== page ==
During the AAFP National Conference, I met with Larry Bauer, CEO of the Family Medicine Education Consortium [FMEC], and Donald “Raj” Woolever. Raj is the program director for the Central Maine Medical Center Family Medicine Residency. We discussed promoting #2014year at the FMEC Northeast Region Meeting in November. Larry and Raj focused on how to present the core values of family medicine to the current generation of medical students and family medicine residents. After exchanging lists of core values, we realized that we were also highlighting the core identity of family physicians. And, how do medical students identify themselves as future family physicians?
We agreed that family physicians should present themselves as talent and not labor. In this context, we should define ourselves as healthcare delivery systems engineers, architects of medicine’s future, and designers of physician-patient relationships. This goes beyond wearing a white lab coat; we cloak ourselves in the trust of communities and work to renew that trust on a daily basis.
As we looked forward, Larry lamented that we do not hand down a living oral history of the lineage of family physicians to today’s residents and family physicians. It is not only a matter of who we are as family physicians, but who our progenerators are. We have been delinquent in constructing a pantheon of those who built the foundation of family medicine to inspire those who will join us. Where is our rite of passage when we gather each year’s new residents and breathe life into the struggles and exploits of those who first gave voice to the discipline of family medicine?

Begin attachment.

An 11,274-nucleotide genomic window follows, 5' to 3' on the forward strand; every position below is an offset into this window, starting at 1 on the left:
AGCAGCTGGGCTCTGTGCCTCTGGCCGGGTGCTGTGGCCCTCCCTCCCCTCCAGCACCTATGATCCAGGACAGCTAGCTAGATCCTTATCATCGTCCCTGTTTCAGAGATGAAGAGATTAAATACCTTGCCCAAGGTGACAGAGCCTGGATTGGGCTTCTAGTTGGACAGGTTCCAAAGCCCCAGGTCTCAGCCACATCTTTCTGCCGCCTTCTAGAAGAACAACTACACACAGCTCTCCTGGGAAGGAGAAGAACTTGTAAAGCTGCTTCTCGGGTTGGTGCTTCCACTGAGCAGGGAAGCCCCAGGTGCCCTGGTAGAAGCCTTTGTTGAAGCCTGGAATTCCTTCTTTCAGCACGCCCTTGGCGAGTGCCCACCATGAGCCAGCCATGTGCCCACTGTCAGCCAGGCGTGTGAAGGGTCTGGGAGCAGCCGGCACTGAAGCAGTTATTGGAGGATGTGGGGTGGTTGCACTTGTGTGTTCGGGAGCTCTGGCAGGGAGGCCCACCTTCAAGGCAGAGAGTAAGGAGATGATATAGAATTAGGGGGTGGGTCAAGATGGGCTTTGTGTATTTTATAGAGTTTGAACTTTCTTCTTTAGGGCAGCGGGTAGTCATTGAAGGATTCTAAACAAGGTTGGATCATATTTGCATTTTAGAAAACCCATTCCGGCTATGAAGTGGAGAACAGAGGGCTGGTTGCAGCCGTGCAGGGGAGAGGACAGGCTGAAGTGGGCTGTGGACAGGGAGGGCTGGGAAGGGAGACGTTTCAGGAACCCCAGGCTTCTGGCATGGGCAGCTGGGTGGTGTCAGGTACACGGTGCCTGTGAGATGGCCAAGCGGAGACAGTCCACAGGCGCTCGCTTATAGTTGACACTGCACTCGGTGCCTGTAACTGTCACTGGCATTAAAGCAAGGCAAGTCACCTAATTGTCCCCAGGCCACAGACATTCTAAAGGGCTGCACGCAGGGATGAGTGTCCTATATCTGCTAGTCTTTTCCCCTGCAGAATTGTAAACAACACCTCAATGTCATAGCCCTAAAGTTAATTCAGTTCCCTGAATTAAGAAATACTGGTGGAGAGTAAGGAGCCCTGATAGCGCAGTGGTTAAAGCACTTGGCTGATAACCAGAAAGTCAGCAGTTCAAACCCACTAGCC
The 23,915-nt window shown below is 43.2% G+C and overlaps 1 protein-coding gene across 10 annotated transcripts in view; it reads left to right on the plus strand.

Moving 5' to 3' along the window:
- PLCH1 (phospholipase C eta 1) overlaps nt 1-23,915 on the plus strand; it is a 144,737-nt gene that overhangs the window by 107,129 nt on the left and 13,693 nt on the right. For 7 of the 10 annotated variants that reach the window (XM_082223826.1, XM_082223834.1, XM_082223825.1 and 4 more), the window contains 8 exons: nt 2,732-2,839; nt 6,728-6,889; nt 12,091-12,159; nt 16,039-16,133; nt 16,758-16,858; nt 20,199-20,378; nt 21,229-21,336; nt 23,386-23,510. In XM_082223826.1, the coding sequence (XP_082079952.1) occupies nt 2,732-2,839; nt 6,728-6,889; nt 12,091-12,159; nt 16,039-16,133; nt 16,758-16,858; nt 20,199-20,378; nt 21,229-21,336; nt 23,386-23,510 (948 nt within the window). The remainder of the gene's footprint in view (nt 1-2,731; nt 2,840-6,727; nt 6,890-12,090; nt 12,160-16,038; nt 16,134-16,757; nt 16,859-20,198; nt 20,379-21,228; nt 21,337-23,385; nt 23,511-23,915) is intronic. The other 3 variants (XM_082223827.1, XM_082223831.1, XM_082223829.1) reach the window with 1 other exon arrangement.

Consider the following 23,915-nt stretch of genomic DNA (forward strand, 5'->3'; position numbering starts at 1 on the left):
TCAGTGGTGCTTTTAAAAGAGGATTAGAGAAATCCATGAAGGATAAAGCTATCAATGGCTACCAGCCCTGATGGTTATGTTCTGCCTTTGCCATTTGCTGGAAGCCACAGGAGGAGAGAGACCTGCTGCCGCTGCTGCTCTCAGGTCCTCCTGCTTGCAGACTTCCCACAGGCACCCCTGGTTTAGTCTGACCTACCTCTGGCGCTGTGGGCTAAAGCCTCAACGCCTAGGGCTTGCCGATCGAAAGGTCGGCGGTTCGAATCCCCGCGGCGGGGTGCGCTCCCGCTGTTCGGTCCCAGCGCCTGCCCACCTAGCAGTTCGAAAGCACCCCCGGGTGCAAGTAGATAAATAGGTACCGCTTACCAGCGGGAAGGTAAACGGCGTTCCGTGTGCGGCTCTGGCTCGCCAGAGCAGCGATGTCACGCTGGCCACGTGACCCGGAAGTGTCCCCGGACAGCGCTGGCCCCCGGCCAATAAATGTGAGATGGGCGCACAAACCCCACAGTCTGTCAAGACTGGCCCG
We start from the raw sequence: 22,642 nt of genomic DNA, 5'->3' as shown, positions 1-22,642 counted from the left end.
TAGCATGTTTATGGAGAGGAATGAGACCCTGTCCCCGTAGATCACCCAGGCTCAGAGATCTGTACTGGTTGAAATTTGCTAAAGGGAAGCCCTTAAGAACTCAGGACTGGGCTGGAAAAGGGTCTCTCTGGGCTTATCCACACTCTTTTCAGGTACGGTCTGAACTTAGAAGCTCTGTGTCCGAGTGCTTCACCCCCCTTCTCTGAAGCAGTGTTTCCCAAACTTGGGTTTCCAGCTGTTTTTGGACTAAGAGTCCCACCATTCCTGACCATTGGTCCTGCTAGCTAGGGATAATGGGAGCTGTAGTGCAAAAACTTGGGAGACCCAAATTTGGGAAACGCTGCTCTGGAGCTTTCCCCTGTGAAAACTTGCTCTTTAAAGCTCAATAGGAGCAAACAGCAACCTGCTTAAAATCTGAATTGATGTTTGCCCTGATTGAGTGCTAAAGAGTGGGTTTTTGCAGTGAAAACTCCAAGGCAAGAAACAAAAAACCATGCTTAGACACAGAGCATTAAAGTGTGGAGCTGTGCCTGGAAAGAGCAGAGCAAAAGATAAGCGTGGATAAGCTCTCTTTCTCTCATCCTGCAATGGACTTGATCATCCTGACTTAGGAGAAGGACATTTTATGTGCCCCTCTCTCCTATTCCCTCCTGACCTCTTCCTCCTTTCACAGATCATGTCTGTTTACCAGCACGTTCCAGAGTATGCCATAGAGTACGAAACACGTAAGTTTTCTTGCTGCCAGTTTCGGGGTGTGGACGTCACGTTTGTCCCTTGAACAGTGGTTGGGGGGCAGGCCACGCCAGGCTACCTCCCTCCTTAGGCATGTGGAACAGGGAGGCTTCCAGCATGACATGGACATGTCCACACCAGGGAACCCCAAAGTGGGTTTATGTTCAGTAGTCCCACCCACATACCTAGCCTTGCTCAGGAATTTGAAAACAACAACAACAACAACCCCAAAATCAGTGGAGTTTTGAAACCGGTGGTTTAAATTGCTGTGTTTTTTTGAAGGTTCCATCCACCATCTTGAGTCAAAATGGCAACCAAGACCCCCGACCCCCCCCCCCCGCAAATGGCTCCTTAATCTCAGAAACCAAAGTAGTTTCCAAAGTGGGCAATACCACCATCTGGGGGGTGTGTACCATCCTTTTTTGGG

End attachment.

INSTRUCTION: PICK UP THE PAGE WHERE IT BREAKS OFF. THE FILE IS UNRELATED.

The conversation with Larry and Raj provided me with a different perspective of #2014yearfp. It started out as a lark, but has taken flight through the efforts and kindness of others. I originally envisioned #2014yearfp as a message in a bottle, one that I tossed into cyberspace without much afterthought. Now, people have come forward to seize it as a means to empower family medicine as a whale in the high stakes betting of health care’s future. What began as a destination can be reimaged as a destiny. Do we dedicate ourselves during 2014 and make this generation of family physicians the greatest generation ever and have the nation take notice? Do we usher in a new age of family medicine that will be one for the ages? Do we dare to dream and to accept nothing less than to be great? We do because we are family medicine. That is how we roll.
Dr. Fong is director of the UC Davis Family Medicine Residency Network. His opinions are his own and do not represent UC Davis. He can be reached at firstname.lastname@example.org.